Kuala Lumpur : Ethnic Indian Lawmaker D. Jeyakumar, arrested for participating in the “Cycling For Change” campaign, will be charged with two offences – exploiting children and organising an illegal rally, a media report said Wednesday.
The Malaysian Government is taking a dim view of protest meetings being organised by ethnic Indians in which below-18 children participate.
Two months back, the government had acted when Hindu Rights Action Front (Hindraf), a proscribed body claiming to speak for Malaysia’s two million-plus Hindus, bulk of them Tamils, went with flowers and gifts at Prime Minister Abdullah Ahmed Badawi’s Eid reception, and reportedly raised slogans.
Part of the team was daughter of one of five Hindraf leaders detained for staging a protest rally in November last year. The child was also present during a court proceedings against the detainees serving two year jail terms under the stringent Internal Security Act (ISA).
As for opposition lawmaker Jeyakumar, Selangor state’s deputy police chief Khalid Abu Bakar told media: “He has admitted to organising the event, so we will take action against him under Section 32 of the Child Act for exploitation of children.”
There were 28 individuals aged 18 years and below who were involved in the illegal procession held by the Jaringan Rakyat Tertindas (Jerit) on Monday evening and detained by police.
Another 30 people were arrested for participating in the procession but were released after their statements were recorded.
The official said that the youths, aged between 15 and 17, were brought to the Rawang police station “to save them from being exploited or misused by irresponsible groups”.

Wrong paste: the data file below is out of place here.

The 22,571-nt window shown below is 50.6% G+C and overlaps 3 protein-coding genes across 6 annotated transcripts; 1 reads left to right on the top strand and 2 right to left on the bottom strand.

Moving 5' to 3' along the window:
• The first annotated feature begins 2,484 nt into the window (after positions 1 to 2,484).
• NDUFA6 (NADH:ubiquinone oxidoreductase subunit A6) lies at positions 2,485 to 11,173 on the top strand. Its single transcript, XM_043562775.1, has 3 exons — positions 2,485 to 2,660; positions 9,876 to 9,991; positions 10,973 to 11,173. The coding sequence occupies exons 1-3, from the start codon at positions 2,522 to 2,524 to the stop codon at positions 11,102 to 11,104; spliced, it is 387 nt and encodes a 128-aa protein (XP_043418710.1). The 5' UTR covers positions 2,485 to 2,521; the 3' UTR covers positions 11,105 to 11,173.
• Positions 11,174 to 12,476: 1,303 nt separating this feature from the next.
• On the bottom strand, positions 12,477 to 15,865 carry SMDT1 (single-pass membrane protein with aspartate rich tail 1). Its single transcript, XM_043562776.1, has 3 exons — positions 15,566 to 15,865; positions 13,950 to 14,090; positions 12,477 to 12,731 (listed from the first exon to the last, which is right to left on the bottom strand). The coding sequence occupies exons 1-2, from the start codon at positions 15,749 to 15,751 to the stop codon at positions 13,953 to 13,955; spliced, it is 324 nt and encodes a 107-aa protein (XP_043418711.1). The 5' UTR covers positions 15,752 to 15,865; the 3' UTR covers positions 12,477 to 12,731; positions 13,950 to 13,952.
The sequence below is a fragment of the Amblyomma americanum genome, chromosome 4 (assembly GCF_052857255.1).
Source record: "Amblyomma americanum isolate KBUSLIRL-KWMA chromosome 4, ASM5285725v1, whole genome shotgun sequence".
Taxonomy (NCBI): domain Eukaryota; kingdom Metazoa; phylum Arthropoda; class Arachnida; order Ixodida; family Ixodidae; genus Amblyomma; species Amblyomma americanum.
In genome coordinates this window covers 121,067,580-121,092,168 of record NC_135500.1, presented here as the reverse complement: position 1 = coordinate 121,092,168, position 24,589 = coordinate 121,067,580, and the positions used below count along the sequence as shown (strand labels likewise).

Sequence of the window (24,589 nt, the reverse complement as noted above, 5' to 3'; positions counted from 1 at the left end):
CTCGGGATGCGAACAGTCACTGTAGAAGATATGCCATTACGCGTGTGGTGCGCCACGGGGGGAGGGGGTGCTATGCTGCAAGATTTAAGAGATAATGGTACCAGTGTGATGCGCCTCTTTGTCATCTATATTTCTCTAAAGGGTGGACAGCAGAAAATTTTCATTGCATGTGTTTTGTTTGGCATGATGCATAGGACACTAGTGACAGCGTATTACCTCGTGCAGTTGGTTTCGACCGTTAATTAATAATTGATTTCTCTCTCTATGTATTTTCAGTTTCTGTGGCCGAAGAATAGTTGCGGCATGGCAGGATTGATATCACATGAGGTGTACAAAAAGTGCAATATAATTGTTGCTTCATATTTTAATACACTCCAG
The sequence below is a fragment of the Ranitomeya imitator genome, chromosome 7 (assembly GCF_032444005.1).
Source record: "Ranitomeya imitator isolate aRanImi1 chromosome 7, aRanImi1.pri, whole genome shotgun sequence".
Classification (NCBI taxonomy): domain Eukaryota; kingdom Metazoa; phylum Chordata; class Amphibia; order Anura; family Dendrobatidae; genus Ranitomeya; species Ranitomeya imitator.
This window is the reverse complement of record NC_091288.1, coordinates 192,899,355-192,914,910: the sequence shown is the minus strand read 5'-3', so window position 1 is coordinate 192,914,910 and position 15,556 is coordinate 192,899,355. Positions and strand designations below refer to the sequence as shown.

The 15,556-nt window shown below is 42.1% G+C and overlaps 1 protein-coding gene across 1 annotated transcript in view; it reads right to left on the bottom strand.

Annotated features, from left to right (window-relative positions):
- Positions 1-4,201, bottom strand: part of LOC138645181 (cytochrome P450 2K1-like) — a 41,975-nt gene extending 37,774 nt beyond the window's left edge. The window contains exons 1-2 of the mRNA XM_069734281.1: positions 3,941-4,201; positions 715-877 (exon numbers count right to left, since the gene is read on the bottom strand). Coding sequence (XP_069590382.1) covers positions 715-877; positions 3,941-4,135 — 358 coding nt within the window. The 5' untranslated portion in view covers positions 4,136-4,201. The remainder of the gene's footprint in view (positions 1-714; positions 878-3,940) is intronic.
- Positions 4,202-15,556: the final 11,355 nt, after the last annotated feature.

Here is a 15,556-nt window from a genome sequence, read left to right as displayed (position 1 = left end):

The Star newspaper reporting on the incident carried a photograph with the caption: “Anxious wait: Angry parents demanding entry while policemen in anti-riot gear stand guard at the Rawang police station Tuesday.
The teenagers were handed over to welfare department officers, who later contacted their parents.
The official said that it was immaterial whether the children received their parent’s consent.
He said some of them had permission letters from their parents but did not know the purpose of the rally when police talked to them.
On claims that Jerit had applied for a police permit for the procession, DCP Khalid said he did not receive any application.
In Rawang an uneasy stand-off occurred between parents of 27 youths after they were temporarily denied entry into the police station.
The teenagers had been kept overnight there because the welfare department had no place to house them.
When the parents arrived at around 8 a.m. Tuesday to get their children, they were told to wait outside without further instructions for about three hours.
Tensions grew as the parents and some Jerit members demanded to be let in to see their children. This prompted police to put about 20 officers in anti-riot gear on standby, the newspaper said.
The situation cooled after 10 minutes when the parents were allowed to take their children back.
The parents also refuted claims by police that the children were being misused by irresponsible groups, saying they encouraged them to join the campaign as it was healthy, educational and for a good cause.